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Christie's New York to offer a previously unseen masterwork by Jean-Michel Basquiat
Jean-Michel Basquiat (1960-1988), Untitled. Acrylic and oil stick on canvas, 68 x 103 in. (172.7 x 261.6 cm.). Executed in 1981. Estimate: $20,000,000 – 30,000,000. Photo: Christie's Images Ltd 2014.

NEW YORK, NY.- On May 13th, Christie's Evening Auction of Post-War & Contemporary Art will present a major painting by Jean-Michel Basquiat, created in the seminal year of 1981 and carefully preserved in the same private collection since it was acquired to Annina Nosei in 1982. Untitled is estimated to realize in the region of $20-30 million.

The year 1981 marked Jean-Michel Basquiat’s transcendence from the leading figure on the underground art scene, SAMO, to the established world of international art stardom. Untitled, 1981 is an emblem to this success, created at this precise moment in Basquiat’s career when he was channeling the raw energy of his street art into the medium of fine art. Executed on canvas and on a scale akin to the wall expanses he had previously utilized on the street of downtown New York City, Basquiat’s menacing warrior basks in a vibrant orange and crimson backdrop built up from broad swathes of acrylic paint. Laid down on peach ground, the anatomical makeup of Basquiat’s warrior emerges from scrawls of black, white and brown oilstick. Illuminating the figure from within, this haloed aura along with punctuations of yellow and black paint as well as metallic spra-paint come together to form a mandorla of sorts, a typical motif found in the rendering of Christ in Majesty. Fierce and intimidating, Basquiat’s regal warrior with glowing red eyes and bared teeth embodies the artist’s own feelings of triumph after his sudden rise to international art world fame. Just as Basquiat, the “king of the streets” had conquered the art world, his warrior too has been crowned king victorious. Replete with the graffiti-inspired text and imagery that first garnered Basquiat attention during his SAMO days, Untitled reinforces Basquiat’s street heritage and revels in it with the framing of this work with crowns, a motif that, along with the copyright sign and comic book seal, signifies Basquiat’s own personal emblem and seal of approval. Untitled has been held in the same collection since it was first seen in the artist’s studio in the basement of Annina Nosei’s gallery in 1982.

By the end of 1981, Basquiat was installed in a spacious studio in the basement of Annina Nosei’s gallery on 100 Prince Street and working on prepared canvas. Of this time Basquiat explained: “She offered me a studio. It was the first time I had a place to work. I took it, you know. Not seeing the drawbacks until later... it was right in the gallery, you know. She used to bring collectors down there, so it wasn’t very private. I didn’t mind. I was young. It was a place to work, which I never had before” (J.-M. Basquiat, quoted in P. Hoban, Basquiat: A Quick Killing in Art, New York 1998, p. 87). Basquiat’s presence at Nosei’s gallery was creating a stir in the art world.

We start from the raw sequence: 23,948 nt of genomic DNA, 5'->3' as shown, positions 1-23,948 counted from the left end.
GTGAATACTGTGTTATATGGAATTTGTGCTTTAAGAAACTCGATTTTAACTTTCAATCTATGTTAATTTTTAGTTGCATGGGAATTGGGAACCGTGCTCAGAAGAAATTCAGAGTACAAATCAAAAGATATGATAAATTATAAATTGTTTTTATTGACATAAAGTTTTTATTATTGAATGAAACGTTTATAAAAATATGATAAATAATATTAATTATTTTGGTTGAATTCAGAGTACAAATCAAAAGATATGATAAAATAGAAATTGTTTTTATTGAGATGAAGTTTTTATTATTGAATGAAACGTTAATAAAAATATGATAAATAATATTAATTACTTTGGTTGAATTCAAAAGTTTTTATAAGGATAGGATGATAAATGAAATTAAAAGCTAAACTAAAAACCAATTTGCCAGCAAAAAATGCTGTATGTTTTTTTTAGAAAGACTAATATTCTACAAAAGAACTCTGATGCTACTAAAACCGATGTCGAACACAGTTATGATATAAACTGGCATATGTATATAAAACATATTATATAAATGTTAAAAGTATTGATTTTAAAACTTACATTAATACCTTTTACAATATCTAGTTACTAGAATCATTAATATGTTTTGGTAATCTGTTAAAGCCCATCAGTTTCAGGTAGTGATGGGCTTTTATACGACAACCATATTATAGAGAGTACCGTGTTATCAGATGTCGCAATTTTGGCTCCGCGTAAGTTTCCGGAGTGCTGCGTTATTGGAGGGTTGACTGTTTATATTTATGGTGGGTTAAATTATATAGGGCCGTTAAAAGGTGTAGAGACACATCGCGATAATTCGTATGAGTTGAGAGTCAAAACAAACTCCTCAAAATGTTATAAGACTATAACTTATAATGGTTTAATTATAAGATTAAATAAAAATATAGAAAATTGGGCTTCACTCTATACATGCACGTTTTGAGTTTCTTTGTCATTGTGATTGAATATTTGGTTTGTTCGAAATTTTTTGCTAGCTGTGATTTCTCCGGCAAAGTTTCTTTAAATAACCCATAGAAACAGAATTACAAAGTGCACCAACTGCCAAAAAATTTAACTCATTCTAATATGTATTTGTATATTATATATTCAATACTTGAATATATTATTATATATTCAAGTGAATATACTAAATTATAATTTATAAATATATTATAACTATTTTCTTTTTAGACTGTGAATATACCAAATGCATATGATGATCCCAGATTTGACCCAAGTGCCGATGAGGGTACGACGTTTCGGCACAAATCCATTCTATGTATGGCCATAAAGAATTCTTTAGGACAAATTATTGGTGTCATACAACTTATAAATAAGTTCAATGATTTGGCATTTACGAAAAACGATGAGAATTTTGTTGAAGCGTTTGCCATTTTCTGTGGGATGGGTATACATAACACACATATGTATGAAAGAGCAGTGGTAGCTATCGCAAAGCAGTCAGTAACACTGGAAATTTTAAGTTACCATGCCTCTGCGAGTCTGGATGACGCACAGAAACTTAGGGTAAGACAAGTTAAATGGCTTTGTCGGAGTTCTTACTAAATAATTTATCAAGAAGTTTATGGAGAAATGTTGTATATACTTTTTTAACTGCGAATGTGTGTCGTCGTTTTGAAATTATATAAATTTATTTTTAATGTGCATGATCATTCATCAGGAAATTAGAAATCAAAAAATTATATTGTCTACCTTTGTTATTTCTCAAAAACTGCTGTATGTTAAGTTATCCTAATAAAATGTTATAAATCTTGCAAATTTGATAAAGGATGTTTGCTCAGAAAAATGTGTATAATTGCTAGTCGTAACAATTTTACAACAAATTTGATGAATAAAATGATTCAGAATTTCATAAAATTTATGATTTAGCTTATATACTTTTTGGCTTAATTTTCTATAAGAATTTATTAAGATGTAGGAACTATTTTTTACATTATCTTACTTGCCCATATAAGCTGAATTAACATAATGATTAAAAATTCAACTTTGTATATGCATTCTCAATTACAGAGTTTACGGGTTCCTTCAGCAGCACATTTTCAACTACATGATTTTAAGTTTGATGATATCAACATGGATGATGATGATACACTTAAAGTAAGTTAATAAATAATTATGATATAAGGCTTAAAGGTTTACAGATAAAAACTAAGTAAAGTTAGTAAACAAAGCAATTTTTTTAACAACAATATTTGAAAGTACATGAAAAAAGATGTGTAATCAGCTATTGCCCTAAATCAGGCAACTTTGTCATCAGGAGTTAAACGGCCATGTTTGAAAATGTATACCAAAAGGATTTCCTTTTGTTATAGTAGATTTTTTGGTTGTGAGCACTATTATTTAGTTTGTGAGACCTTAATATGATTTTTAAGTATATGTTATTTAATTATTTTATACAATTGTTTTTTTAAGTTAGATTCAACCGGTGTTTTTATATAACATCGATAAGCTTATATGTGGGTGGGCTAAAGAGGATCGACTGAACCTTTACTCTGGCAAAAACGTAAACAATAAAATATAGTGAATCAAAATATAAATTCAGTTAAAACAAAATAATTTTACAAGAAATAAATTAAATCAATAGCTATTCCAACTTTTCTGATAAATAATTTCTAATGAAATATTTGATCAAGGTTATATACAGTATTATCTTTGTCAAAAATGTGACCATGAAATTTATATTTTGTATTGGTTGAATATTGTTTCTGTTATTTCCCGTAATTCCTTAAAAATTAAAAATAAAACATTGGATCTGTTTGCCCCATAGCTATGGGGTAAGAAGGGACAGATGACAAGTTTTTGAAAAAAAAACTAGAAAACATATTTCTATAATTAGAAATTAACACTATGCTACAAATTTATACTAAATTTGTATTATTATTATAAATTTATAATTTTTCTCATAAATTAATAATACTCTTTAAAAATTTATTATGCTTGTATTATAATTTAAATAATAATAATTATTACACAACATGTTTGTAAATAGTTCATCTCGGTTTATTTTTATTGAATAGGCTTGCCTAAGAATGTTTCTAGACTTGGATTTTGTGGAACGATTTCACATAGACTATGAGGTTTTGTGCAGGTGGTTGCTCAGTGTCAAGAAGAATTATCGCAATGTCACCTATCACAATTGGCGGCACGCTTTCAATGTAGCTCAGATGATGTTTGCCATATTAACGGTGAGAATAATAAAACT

Much of that self-assurance is captured in the painterly application of Untitled, the broad swathes of vibrant color put down in a fashion that does not convey one moment of hesitation or second-guessing on Basquiat’s part. Indeed it isn’t just his rendering of a strong and regal warrior-figure which conveys a sense of Basquiat’s personal triumph from the time, but the palette as well. Extending from this, friend Valda Grinfelds noted that at the time, “he told me that when he was taking a cab home from my place, he drove down Park Avenue. The sun was coming up, and the Pan Am building was still illuminated. He just said, ‘It made me feel like a king’” (V. Grinfelds, quoted in P. Hoban, Basquiat: A Quick Killing in Art, New York 1998, p. 92).

Untitled is situated in the heart of what many critics and art historians consider the first critical phase of Basquiat’s career, that is between 1980-1982. In its bright palette and conflation of painting and drawing, it exemplifies works from this period which were created using bold, painterly gestures on canvas, centered on skeletal figures and mask-like faces, signaling his interest in black subjects and imagery derived from the street and the environment of New York City. In the roughly hewn buildup of raw, unadulterated, hot reds, pinks and oranges, Untitled exemplifies his painterly technique from this period: broad aggressive strokes and flat expanses of color.

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